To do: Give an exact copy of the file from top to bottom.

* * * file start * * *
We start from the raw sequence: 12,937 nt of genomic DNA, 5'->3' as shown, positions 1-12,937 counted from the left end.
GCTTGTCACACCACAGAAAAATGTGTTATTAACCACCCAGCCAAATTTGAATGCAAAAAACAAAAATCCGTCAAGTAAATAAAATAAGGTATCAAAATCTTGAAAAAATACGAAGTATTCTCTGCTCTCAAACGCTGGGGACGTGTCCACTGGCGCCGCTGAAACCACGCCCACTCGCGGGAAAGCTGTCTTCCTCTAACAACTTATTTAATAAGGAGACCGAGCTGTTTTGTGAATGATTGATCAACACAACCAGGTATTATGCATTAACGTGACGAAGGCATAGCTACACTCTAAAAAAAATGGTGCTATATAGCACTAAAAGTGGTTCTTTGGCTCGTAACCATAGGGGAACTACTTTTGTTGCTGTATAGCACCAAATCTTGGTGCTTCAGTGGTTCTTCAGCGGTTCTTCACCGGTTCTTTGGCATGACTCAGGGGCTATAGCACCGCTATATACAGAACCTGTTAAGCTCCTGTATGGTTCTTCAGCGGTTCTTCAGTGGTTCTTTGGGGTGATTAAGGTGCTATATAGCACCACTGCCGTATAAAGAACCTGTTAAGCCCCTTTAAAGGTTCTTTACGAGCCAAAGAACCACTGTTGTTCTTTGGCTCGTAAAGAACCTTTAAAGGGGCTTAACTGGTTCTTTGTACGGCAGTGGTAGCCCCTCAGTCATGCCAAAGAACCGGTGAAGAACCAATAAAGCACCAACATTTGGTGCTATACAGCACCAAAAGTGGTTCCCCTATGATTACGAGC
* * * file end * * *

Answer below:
We start from the raw sequence: 12,937 nt of genomic DNA, 5'->3' as shown, positions 1-12,937 counted from the left end.
GCTTGTCACACCACAGAAAAATGTGTTATTAACCACCCAGCCAAATTTGAATGCAAAAAACAAAAATCCGTCAAGTAAATAAAATAAGGTATCAAAATCTTGAAAAAATACGAAGTATTCTCTGCTCTCAAACGCTGGGGACGTGTCCACTGGCGCCGCTGAAACCACGCCCACTCGCGGGAAAGCTGTCTTCCTCTAACAACTTATTTAATAAGGAGACCGAGCTGTTTTGTGAATGATTGATCAACACAACCAGGTATTATGCATTAACGTGACGAAGGCATAGCTACACTCTAAAAAAAATGGTGCTATATAGCACTAAAAGTGGTTCTTTGGCTCGTAACCATAGGGGAACTACTTTTGTTGCTGTATAGCACCAAATCTTGGTGCTTCAGTGGTTCTTCAGCGGTTCTTCACCGGTTCTTTGGCATGACTCAGGGGCTATAGCACCGCTATATACAGAACCTGTTAAGCTCCTGTATGGTTCTTCAGCGGTTCTTCAGTGGTTCTTTGGGGTGATTAAGGTGCTATATAGCACCACTGCCGTATAAAGAACCTGTTAAGCCCCTTTAAAGGTTCTTTACGAGCCAAAGAACCACTGTTGTTCTTTGGCTCGTAAAGAACCTTTAAAGGGGCTTAACTGGTTCTTTGTACGGCAGTGGTAGCCCCTCAGTCATGCCAAAGAACCGGTGAAGAACCAATAAAGCACCAACATTTGGTGCTATACAGCACCAAAAGTGGTTCCCCTATGATTACGAGC